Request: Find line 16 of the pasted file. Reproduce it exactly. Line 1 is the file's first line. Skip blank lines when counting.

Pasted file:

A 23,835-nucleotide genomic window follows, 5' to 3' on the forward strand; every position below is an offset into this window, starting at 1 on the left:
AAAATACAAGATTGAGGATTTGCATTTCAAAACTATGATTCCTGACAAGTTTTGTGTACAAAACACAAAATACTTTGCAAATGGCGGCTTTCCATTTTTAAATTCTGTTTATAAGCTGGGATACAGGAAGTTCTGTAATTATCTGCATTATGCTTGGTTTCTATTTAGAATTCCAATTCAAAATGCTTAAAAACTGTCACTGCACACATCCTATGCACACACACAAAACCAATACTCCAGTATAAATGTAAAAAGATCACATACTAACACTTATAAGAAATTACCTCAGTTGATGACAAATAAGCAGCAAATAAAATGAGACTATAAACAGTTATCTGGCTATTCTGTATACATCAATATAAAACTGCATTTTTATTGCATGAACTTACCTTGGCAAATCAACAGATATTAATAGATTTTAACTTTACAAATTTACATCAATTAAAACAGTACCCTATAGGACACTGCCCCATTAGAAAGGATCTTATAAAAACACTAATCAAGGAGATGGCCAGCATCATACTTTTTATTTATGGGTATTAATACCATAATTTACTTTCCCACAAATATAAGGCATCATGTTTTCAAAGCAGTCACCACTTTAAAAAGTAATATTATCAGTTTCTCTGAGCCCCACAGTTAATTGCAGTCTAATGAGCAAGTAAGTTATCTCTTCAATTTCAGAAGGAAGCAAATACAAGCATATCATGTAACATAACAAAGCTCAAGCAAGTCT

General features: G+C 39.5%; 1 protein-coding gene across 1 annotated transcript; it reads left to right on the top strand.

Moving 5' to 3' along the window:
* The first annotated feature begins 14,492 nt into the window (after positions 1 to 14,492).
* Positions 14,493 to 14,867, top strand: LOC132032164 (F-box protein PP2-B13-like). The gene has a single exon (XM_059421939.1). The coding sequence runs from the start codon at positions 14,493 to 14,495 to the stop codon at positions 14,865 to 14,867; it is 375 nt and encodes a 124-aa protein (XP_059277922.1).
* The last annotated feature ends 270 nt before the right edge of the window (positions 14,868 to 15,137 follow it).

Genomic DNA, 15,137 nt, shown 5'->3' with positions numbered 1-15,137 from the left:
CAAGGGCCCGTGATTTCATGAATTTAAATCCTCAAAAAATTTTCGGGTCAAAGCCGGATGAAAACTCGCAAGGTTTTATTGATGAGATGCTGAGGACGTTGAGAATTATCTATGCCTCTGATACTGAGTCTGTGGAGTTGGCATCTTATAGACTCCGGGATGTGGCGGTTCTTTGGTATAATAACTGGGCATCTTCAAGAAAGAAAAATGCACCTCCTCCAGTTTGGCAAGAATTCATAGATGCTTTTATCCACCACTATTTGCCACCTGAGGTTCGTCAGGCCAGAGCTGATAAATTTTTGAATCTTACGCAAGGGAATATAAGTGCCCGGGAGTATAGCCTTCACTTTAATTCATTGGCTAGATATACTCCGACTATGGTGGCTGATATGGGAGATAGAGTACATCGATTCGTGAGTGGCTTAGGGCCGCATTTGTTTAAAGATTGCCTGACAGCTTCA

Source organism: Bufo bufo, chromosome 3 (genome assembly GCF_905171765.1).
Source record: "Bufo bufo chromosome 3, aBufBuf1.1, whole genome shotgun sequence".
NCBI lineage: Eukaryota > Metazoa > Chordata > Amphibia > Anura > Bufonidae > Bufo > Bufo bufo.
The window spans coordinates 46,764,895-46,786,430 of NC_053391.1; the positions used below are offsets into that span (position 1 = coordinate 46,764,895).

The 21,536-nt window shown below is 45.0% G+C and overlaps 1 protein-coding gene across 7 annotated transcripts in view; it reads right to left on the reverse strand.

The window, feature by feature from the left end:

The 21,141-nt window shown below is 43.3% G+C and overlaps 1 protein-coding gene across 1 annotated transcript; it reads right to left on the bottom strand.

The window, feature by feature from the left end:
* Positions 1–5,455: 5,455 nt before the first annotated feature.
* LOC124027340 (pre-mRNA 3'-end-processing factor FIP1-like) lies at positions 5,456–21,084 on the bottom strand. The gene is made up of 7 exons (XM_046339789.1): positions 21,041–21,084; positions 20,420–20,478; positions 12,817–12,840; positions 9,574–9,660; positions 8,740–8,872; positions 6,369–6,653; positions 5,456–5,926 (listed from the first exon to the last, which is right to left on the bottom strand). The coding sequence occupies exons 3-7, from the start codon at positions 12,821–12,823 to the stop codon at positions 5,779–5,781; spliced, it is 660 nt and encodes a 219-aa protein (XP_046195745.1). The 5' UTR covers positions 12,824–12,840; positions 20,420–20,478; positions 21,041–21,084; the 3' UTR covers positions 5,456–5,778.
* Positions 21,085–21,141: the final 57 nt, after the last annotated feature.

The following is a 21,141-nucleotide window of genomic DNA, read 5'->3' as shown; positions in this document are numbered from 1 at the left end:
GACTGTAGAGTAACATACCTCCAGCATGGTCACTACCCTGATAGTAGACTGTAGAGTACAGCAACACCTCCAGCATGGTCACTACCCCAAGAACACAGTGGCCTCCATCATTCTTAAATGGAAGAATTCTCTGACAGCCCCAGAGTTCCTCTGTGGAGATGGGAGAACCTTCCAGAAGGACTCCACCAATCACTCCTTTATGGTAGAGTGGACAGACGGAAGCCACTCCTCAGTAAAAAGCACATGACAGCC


The 21,141-nt window shown below is 43.3% G+C and overlaps 1 protein-coding gene across 1 annotated transcript; it reads right to left on the bottom strand.